If you need to build IT job descriptions, you need to know about SFIA.
Pronounced like the name “Sophia,” SFIA is a compendium of IT skills grouped into categories and levels. It is brilliant. If you get a free license (for internal organizational use only), you can download not only the PDF framework description but also an Excel file that you can copy and paste from.
There are 96 skills, for example “Database Design.” SFIA provides a description of this skill generally.
Then, SFIA has 7 levels of competency for its skills that roughly correspond to how independently people can perform that skill. Level 1 would require detailed work instructions (think pulling tapes out of a backup machine); level 7 is extremely hands-off and strategic and can make huge organization-impacting decisions.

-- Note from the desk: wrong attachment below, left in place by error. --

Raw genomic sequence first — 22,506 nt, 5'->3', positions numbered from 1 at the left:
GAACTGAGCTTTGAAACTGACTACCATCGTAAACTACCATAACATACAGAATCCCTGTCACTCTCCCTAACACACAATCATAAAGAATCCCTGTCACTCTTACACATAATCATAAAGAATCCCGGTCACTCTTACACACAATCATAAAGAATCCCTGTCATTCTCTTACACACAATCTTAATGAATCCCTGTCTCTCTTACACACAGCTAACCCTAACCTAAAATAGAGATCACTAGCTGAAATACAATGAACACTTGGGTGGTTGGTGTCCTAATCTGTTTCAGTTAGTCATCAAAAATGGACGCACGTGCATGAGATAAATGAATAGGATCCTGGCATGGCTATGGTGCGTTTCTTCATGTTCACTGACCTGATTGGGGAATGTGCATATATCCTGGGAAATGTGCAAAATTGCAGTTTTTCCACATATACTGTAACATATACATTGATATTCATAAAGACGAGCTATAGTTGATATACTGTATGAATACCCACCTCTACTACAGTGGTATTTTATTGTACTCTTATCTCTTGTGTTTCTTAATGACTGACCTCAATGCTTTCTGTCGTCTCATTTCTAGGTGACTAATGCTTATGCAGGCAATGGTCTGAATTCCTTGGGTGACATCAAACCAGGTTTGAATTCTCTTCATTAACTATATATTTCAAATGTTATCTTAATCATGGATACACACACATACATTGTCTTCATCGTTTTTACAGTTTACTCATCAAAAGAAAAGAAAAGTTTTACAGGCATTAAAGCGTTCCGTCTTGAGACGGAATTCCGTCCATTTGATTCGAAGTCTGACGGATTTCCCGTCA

Only a few of these 7 levels make sense for each skill; “Database Design” for example wouldn’t have a meaningful level 1 or 2 definition. You have to be able to independently design databases. But for each level that makes sense, SFIA provides follow-up description and guidance that contrasts the levels.
SFIA lists skills, not job descriptions; you can imagine one job having the “Database Design” and “Database Operation” skills, for example. But SFIA specifically addresses IT service management skills such as change management, and generally is good at calling out process-oriented skills.
SFIA is the most hands-on guidance I know of to help you in building your IT job descriptions and organizational structure. Potentially it can help you in building job levels, too, for example the difference between a junior DBA and a senior DBA.